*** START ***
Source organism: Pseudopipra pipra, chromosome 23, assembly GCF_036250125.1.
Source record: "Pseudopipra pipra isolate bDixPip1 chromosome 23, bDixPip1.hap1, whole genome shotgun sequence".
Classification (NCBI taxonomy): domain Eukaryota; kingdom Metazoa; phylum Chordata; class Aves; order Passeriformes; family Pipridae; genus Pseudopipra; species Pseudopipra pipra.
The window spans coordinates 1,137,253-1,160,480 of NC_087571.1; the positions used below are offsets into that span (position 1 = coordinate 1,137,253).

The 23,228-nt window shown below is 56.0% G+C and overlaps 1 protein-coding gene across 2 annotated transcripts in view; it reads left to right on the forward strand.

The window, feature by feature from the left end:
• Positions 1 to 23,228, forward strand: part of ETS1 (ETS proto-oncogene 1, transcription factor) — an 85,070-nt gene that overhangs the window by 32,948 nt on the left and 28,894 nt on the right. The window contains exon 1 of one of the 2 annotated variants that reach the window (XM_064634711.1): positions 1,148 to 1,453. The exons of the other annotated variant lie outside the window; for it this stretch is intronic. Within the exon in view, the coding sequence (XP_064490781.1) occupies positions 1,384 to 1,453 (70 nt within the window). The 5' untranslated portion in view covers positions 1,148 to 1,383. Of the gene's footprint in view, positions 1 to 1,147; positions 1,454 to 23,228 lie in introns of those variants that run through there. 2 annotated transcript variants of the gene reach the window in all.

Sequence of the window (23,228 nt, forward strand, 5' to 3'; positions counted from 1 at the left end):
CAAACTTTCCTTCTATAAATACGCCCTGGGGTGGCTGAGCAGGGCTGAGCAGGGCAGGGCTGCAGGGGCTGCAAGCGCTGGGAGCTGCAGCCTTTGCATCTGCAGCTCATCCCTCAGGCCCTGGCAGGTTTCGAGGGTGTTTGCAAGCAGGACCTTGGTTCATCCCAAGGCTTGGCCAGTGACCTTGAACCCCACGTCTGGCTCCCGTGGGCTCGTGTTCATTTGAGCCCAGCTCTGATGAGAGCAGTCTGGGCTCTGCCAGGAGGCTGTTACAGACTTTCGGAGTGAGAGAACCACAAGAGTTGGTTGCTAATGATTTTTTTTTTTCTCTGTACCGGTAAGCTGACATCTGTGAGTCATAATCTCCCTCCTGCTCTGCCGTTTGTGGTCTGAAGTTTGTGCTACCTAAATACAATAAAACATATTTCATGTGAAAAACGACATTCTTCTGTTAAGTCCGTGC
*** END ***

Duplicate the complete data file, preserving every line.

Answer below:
Source organism: Pseudopipra pipra, chromosome 23, assembly GCF_036250125.1.
Source record: "Pseudopipra pipra isolate bDixPip1 chromosome 23, bDixPip1.hap1, whole genome shotgun sequence".
Classification (NCBI taxonomy): domain Eukaryota; kingdom Metazoa; phylum Chordata; class Aves; order Passeriformes; family Pipridae; genus Pseudopipra; species Pseudopipra pipra.
The window spans coordinates 1,137,253-1,160,480 of NC_087571.1; the positions used below are offsets into that span (position 1 = coordinate 1,137,253).

The 23,228-nt window shown below is 56.0% G+C and overlaps 1 protein-coding gene across 2 annotated transcripts in view; it reads left to right on the forward strand.

The window, feature by feature from the left end:
• Positions 1 to 23,228, forward strand: part of ETS1 (ETS proto-oncogene 1, transcription factor) — an 85,070-nt gene that overhangs the window by 32,948 nt on the left and 28,894 nt on the right. The window contains exon 1 of one of the 2 annotated variants that reach the window (XM_064634711.1): positions 1,148 to 1,453. The exons of the other annotated variant lie outside the window; for it this stretch is intronic. Within the exon in view, the coding sequence (XP_064490781.1) occupies positions 1,384 to 1,453 (70 nt within the window). The 5' untranslated portion in view covers positions 1,148 to 1,383. Of the gene's footprint in view, positions 1 to 1,147; positions 1,454 to 23,228 lie in introns of those variants that run through there. 2 annotated transcript variants of the gene reach the window in all.

Sequence of the window (23,228 nt, forward strand, 5' to 3'; positions counted from 1 at the left end):
CAAACTTTCCTTCTATAAATACGCCCTGGGGTGGCTGAGCAGGGCTGAGCAGGGCAGGGCTGCAGGGGCTGCAAGCGCTGGGAGCTGCAGCCTTTGCATCTGCAGCTCATCCCTCAGGCCCTGGCAGGTTTCGAGGGTGTTTGCAAGCAGGACCTTGGTTCATCCCAAGGCTTGGCCAGTGACCTTGAACCCCACGTCTGGCTCCCGTGGGCTCGTGTTCATTTGAGCCCAGCTCTGATGAGAGCAGTCTGGGCTCTGCCAGGAGGCTGTTACAGACTTTCGGAGTGAGAGAACCACAAGAGTTGGTTGCTAATGATTTTTTTTTTTCTCTGTACCGGTAAGCTGACATCTGTGAGTCATAATCTCCCTCCTGCTCTGCCGTTTGTGGTCTGAAGTTTGTGCTACCTAAATACAATAAAACATATTTCATGTGAAAAACGACATTCTTCTGTTAAGTCCGTGC